Despite Ethiopia announcing a higher budget total for next year, factors like high inflation and currency devaluation have actually reduced the budget’s real value in dollars by hundreds of millions. As damaging economic policies continue under pressure from the IMF and World Bank, unsustainable budget priorities threaten to worsen issues for Ethiopian businesses and citizens unless adjustments are made.
Ethiopia needs to chart an independent fiscal course that places stability and the needs of its people above nominal increases in budget figures.
Recently, Ethiopia’s Minister of Finance, announced an increase in the country’s budget, from 786.6 billion birr to 801 billion birr. While Ethiopia’s raised budget received praise from some economists, it is important to examine more closely the impact of inflation and currency depreciation on this seemingly positive development.
Upon closer examination, it becomes clear that the budget increase is not what it seems. Due to a drop in the actual value of the Birr against the USD, the budget has actually decreased from USD 15.2 billion to USD 14.7 billion. This represents a significant drop of USD 500 million, before even considering inflation.
The Ethiopian Statistical Agency’s reported inflation rate of around 37 percent for 2023 contrasts with Steve Hanke (Prof.) from Johns Hopkins University, who estimates Ethiopian inflation at 66.8 percent using his own method. “Hanke’s Inflation Satellite” provides up-to-date inflation figures for the 44 countries monitored by the Johns Hopkins-Cato Institute, placing Ethiopia’s annual inflation rate at 66.8 percent as of June 2023.
If the Agency’s result is accurate at 37 percent, the budget’s purchasing power has diminished by 29 percent versus last year. Therefore, the Ethiopian budget is in reality 29 percent less than last year, signifying a substantial decline.
It is imperative to recognize that this budget increase is not a reason for celebration but rather a cause for concern. The combination of currency devaluation, high inflation, and rising taxes on housing will make life difficult for many Ethiopians. Furthermore, vanity projects excluded from the budget will only exacerbate the problem.
These economic difficulties find their origin in acquiescing to the International Monetary Fund/World Bank’s Structural Adjustment Programs (SAP). The WB/IMF impose five actions regardless of a country’s economic circumstances.
One reason for concern is the currency devaluation in a country that lacks surplus products to export and increase revenue. After devaluation, pressures to privatize and liberalize become more urgent. Critics argue why privatization did not precede devaluation, but the prescribed order enables acquiring assets inexpensively.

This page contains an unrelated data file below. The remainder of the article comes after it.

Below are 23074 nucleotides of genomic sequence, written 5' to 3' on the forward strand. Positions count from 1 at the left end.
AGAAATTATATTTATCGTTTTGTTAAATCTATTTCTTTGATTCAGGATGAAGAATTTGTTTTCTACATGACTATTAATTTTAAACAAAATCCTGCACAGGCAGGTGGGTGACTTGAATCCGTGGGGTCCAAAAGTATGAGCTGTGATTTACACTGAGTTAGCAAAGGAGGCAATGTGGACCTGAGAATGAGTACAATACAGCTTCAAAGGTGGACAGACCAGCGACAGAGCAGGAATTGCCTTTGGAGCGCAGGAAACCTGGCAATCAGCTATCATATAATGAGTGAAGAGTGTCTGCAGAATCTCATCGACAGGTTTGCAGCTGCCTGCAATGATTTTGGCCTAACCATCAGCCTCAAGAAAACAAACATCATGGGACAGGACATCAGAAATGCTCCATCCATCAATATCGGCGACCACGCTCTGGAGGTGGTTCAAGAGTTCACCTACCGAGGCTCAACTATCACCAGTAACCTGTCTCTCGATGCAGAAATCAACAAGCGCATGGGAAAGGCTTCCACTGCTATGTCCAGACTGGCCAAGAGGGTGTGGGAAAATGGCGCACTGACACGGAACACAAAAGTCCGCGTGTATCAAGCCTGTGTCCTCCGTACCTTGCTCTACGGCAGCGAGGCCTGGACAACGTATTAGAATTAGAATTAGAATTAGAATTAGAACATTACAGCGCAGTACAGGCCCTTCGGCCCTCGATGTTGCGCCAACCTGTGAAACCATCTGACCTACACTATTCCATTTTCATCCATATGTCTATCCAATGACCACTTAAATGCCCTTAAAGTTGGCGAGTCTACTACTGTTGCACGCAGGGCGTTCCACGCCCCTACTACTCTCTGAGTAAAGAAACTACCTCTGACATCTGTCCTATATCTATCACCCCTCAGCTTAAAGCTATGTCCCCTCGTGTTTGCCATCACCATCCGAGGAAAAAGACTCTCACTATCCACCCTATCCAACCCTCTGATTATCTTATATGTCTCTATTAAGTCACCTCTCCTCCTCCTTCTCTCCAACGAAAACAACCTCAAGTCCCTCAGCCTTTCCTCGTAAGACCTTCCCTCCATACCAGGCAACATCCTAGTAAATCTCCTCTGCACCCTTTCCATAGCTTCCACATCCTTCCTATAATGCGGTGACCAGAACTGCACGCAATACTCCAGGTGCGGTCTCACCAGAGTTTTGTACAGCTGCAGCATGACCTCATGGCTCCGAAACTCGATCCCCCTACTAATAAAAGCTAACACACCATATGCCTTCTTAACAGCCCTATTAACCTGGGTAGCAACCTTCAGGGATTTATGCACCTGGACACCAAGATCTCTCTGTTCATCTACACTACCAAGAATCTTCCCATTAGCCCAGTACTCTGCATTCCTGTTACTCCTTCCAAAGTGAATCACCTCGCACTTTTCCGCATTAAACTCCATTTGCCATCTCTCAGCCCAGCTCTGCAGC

Third, is ending subsidies simply abolishes pro-poor policies. In Ethiopia, fuel price increases from 33 to 61 birr place a huge burden on businesses and transport. Cuts may be made to programs such as free healthcare and education
A fourth concern is increasing tax burden. For example, anyone living in a modest condominium now must pay an additional 10,000 birr annually just for the privilege of residing in their own home. The annual pension for many civil servants is less than 10,000 birr, so if they cannot afford the housing tax will they be evicted from the condominium they own?
In the past month, many businesses received surprise letters requesting payment of additional tax liabilities claimed to cover past years – even after those years were audited and closed. This reveals the desperation the government finds itself in as a result of following WB recommendations and will eventually lead to business closures.
The final WB-prescribed action is tightening the government’s belt by freezing hiring in government offices, followed by reducing the number of public sector workers, soldiers, and universities. The defense budget was cut in half, leading to large-scale layoffs of service members.
It is crucial to critically examine how the economy is being managed to avoid a potential crisis. The economic challenges could be far greater than currently imagined without prompt action. Reducing essential services and the number off public sector workers will only worsen problems by contracting the economy and decreasing aggregate demand.
While a budget increase may seem positive at first glance, it accurately reflect cause for concern. We must consider the effects of inflation and currency depreciation when analyzing economic data to make informed decisions about our financial future.
The World Bank’s promises must be weighed against the suffering and desperation of a government fighting a losing battle. It is time for Ethiopia to take control of its economic destiny and chart a new course towards stability and prosperity.
Contributed by Yared Haile-Meskel